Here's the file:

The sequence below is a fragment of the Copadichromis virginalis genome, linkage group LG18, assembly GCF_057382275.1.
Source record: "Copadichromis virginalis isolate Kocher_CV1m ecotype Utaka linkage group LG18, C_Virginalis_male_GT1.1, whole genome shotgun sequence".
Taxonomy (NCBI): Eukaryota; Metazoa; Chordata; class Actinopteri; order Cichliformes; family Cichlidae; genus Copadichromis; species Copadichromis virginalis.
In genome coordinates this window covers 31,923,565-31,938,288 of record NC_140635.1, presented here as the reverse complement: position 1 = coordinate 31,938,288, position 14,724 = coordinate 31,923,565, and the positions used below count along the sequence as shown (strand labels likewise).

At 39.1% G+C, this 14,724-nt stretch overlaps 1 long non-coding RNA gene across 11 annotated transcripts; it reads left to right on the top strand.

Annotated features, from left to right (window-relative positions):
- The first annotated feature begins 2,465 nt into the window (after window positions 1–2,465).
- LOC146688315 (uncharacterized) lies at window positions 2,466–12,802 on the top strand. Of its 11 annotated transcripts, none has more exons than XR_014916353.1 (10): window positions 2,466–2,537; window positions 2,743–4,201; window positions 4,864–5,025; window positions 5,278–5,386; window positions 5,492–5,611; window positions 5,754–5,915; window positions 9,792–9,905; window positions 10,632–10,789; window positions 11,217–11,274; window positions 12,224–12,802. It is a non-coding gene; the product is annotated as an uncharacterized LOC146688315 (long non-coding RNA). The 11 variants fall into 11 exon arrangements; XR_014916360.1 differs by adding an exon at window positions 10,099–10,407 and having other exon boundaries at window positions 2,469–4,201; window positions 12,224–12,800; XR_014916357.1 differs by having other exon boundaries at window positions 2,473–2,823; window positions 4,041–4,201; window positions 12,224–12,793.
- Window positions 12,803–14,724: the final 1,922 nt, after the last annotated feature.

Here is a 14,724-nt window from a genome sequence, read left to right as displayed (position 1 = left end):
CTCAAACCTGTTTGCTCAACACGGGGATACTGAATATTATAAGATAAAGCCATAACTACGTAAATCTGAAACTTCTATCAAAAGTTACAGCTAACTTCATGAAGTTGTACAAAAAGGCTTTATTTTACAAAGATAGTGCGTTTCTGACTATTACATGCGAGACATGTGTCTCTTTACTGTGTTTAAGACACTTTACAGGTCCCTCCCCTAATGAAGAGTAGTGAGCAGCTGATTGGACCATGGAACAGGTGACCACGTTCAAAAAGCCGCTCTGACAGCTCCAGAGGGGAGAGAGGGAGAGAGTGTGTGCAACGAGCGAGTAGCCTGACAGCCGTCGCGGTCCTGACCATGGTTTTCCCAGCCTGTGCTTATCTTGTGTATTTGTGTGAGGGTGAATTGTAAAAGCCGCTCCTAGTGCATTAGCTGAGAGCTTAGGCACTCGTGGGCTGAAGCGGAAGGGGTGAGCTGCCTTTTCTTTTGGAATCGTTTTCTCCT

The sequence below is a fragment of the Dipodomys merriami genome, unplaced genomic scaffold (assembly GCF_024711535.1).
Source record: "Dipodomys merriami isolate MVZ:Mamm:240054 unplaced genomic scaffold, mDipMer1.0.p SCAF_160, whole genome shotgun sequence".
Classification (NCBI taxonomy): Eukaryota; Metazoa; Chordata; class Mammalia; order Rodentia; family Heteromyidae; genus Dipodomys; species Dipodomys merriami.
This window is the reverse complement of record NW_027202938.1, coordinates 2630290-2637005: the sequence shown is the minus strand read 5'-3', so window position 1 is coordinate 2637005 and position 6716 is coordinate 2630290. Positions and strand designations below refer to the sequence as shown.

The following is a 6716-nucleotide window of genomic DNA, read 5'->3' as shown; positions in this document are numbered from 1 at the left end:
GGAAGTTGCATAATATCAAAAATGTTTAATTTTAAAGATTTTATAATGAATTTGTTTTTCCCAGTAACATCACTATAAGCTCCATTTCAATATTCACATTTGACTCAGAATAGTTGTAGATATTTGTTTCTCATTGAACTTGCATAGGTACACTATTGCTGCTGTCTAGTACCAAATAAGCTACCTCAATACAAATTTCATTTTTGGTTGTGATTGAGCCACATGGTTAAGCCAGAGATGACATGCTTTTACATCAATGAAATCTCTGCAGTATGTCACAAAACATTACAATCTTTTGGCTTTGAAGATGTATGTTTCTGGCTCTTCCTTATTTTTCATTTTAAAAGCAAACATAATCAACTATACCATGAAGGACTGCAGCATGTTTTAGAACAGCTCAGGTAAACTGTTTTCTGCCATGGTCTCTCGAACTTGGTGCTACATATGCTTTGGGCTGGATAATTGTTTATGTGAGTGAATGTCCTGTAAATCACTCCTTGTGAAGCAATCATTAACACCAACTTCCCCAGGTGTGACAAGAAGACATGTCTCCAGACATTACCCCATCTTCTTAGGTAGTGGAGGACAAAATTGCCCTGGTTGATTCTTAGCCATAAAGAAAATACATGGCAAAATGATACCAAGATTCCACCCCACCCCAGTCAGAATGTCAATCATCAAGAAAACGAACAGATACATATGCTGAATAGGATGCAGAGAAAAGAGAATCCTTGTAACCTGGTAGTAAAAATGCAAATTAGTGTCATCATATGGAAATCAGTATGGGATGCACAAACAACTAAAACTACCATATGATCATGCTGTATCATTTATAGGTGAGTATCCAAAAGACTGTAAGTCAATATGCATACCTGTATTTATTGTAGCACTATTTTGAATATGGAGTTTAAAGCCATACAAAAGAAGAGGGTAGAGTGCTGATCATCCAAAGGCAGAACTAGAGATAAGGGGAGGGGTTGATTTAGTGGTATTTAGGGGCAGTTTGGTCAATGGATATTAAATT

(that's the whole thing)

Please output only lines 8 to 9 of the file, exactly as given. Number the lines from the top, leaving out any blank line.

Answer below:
- LOC146688315 (uncharacterized) lies at window positions 2,466–12,802 on the top strand. Of its 11 annotated transcripts, none has more exons than XR_014916353.1 (10): window positions 2,466–2,537; window positions 2,743–4,201; window positions 4,864–5,025; window positions 5,278–5,386; window positions 5,492–5,611; window positions 5,754–5,915; window positions 9,792–9,905; window positions 10,632–10,789; window positions 11,217–11,274; window positions 12,224–12,802. It is a non-coding gene; the product is annotated as an uncharacterized LOC146688315 (long non-coding RNA). The 11 variants fall into 11 exon arrangements; XR_014916360.1 differs by adding an exon at window positions 10,099–10,407 and having other exon boundaries at window positions 2,469–4,201; window positions 12,224–12,800; XR_014916357.1 differs by having other exon boundaries at window positions 2,473–2,823; window positions 4,041–4,201; window positions 12,224–12,793.
- Window positions 12,803–14,724: the final 1,922 nt, after the last annotated feature.